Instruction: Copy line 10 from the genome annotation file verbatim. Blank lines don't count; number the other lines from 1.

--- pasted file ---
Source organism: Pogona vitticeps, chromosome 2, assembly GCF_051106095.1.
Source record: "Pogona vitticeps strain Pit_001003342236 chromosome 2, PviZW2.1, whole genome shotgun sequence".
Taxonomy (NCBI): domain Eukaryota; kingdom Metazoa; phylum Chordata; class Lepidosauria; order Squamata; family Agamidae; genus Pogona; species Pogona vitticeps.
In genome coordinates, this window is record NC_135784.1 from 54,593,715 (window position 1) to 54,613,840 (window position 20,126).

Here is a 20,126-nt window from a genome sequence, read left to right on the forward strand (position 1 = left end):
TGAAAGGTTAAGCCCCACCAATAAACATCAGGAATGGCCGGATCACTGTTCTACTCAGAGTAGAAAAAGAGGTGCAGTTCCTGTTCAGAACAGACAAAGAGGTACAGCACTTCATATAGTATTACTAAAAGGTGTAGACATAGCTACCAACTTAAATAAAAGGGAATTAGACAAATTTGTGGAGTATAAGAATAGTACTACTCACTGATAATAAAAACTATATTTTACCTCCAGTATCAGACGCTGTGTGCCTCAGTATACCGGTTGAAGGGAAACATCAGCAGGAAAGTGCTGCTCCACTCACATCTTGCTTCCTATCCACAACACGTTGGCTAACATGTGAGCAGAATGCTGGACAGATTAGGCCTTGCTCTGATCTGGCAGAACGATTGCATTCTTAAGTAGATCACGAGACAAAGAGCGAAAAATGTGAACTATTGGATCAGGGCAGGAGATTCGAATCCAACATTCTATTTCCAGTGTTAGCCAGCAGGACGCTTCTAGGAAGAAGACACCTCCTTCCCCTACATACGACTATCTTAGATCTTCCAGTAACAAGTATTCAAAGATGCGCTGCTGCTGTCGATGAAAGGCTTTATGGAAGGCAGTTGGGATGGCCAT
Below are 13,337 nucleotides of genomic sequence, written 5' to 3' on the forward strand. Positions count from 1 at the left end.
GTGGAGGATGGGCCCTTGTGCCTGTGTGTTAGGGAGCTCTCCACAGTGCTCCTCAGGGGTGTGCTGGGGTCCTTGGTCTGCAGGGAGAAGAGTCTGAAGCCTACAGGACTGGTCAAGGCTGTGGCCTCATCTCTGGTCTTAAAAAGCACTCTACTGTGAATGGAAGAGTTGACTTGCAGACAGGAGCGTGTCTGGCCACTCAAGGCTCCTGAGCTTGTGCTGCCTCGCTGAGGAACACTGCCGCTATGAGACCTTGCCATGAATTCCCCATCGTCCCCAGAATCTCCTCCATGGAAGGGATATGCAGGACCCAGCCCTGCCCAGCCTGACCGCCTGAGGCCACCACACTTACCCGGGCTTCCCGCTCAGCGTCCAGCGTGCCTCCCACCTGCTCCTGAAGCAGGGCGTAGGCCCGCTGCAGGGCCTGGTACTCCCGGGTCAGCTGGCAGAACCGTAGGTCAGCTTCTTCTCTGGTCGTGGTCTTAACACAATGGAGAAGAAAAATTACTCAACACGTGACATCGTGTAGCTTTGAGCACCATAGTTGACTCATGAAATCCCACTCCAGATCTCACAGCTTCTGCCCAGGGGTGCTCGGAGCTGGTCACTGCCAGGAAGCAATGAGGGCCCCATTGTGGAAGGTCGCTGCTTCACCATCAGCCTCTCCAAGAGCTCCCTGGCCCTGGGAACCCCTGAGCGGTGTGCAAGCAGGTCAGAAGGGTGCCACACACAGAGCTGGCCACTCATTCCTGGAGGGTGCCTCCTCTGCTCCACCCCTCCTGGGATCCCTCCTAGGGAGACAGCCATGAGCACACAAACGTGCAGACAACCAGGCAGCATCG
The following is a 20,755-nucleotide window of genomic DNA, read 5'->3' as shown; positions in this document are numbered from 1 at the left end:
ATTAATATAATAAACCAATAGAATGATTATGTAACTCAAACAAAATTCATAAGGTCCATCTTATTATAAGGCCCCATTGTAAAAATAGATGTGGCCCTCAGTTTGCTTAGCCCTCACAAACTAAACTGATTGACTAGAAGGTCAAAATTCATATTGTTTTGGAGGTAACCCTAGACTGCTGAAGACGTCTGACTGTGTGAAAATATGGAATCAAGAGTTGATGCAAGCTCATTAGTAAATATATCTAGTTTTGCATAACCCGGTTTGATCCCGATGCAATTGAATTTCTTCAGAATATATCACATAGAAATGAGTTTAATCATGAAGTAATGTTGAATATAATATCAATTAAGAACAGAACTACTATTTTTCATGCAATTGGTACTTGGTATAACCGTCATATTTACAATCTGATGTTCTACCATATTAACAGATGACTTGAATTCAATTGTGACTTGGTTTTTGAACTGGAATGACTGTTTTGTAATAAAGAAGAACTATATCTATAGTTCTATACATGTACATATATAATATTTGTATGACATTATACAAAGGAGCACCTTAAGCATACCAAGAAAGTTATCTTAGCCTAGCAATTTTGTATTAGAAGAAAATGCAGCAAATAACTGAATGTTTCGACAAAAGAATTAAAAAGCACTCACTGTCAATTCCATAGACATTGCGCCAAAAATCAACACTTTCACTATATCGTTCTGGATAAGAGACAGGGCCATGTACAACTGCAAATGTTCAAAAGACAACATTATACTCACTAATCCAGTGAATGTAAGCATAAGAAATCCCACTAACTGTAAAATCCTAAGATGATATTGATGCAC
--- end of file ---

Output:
ATTAATATAATAAACCAATAGAATGATTATGTAACTCAAACAAAATTCATAAGGTCCATCTTATTATAAGGCCCCATTGTAAAAATAGATGTGGCCCTCAGTTTGCTTAGCCCTCACAAACTAAACTGATTGACTAGAAGGTCAAAATTCATATTGTTTTGGAGGTAACCCTAGACTGCTGAAGACGTCTGACTGTGTGAAAATATGGAATCAAGAGTTGATGCAAGCTCATTAGTAAATATATCTAGTTTTGCATAACCCGGTTTGATCCCGATGCAATTGAATTTCTTCAGAATATATCACATAGAAATGAGTTTAATCATGAAGTAATGTTGAATATAATATCAATTAAGAACAGAACTACTATTTTTCATGCAATTGGTACTTGGTATAACCGTCATATTTACAATCTGATGTTCTACCATATTAACAGATGACTTGAATTCAATTGTGACTTGGTTTTTGAACTGGAATGACTGTTTTGTAATAAAGAAGAACTATATCTATAGTTCTATACATGTACATATATAATATTTGTATGACATTATACAAAGGAGCACCTTAAGCATACCAAGAAAGTTATCTTAGCCTAGCAATTTTGTATTAGAAGAAAATGCAGCAAATAACTGAATGTTTCGACAAAAGAATTAAAAAGCACTCACTGTCAATTCCATAGACATTGCGCCAAAAATCAACACTTTCACTATATCGTTCTGGATAAGAGACAGGGCCATGTACAACTGCAAATGTTCAAAAGACAACATTATACTCACTAATCCAGTGAATGTAAGCATAAGAAATCCCACTAACTGTAAAATCCTAAGATGATATTGATGCAC